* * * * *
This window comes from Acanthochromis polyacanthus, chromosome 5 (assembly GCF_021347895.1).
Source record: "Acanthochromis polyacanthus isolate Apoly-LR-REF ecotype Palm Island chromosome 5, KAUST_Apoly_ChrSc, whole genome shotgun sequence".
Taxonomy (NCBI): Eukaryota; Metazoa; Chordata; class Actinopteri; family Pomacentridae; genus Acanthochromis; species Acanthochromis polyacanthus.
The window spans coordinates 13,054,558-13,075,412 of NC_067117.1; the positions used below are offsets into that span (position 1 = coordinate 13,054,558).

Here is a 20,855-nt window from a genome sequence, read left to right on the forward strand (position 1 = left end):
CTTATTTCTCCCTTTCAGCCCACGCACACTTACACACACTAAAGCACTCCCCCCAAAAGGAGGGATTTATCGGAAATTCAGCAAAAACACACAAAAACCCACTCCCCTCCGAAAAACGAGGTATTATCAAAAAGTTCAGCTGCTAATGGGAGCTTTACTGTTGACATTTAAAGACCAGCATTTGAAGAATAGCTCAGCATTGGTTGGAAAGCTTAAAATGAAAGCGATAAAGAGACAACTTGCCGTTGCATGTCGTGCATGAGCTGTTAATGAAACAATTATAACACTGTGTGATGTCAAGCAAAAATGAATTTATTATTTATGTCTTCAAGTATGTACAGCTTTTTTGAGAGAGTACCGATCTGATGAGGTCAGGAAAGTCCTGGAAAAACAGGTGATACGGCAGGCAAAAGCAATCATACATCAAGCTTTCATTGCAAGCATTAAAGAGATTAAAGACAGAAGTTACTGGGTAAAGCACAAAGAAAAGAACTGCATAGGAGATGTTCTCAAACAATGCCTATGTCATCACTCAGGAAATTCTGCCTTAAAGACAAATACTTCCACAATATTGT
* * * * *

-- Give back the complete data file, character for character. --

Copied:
This window comes from Acanthochromis polyacanthus, chromosome 5 (assembly GCF_021347895.1).
Source record: "Acanthochromis polyacanthus isolate Apoly-LR-REF ecotype Palm Island chromosome 5, KAUST_Apoly_ChrSc, whole genome shotgun sequence".
Taxonomy (NCBI): Eukaryota; Metazoa; Chordata; class Actinopteri; family Pomacentridae; genus Acanthochromis; species Acanthochromis polyacanthus.
The window spans coordinates 13,054,558-13,075,412 of NC_067117.1; the positions used below are offsets into that span (position 1 = coordinate 13,054,558).

Here is a 20,855-nt window from a genome sequence, read left to right on the forward strand (position 1 = left end):
CTTATTTCTCCCTTTCAGCCCACGCACACTTACACACACTAAAGCACTCCCCCCAAAAGGAGGGATTTATCGGAAATTCAGCAAAAACACACAAAAACCCACTCCCCTCCGAAAAACGAGGTATTATCAAAAAGTTCAGCTGCTAATGGGAGCTTTACTGTTGACATTTAAAGACCAGCATTTGAAGAATAGCTCAGCATTGGTTGGAAAGCTTAAAATGAAAGCGATAAAGAGACAACTTGCCGTTGCATGTCGTGCATGAGCTGTTAATGAAACAATTATAACACTGTGTGATGTCAAGCAAAAATGAATTTATTATTTATGTCTTCAAGTATGTACAGCTTTTTTGAGAGAGTACCGATCTGATGAGGTCAGGAAAGTCCTGGAAAAACAGGTGATACGGCAGGCAAAAGCAATCATACATCAAGCTTTCATTGCAAGCATTAAAGAGATTAAAGACAGAAGTTACTGGGTAAAGCACAAAGAAAAGAACTGCATAGGAGATGTTCTCAAACAATGCCTATGTCATCACTCAGGAAATTCTGCCTTAAAGACAAATACTTCCACAATATTGT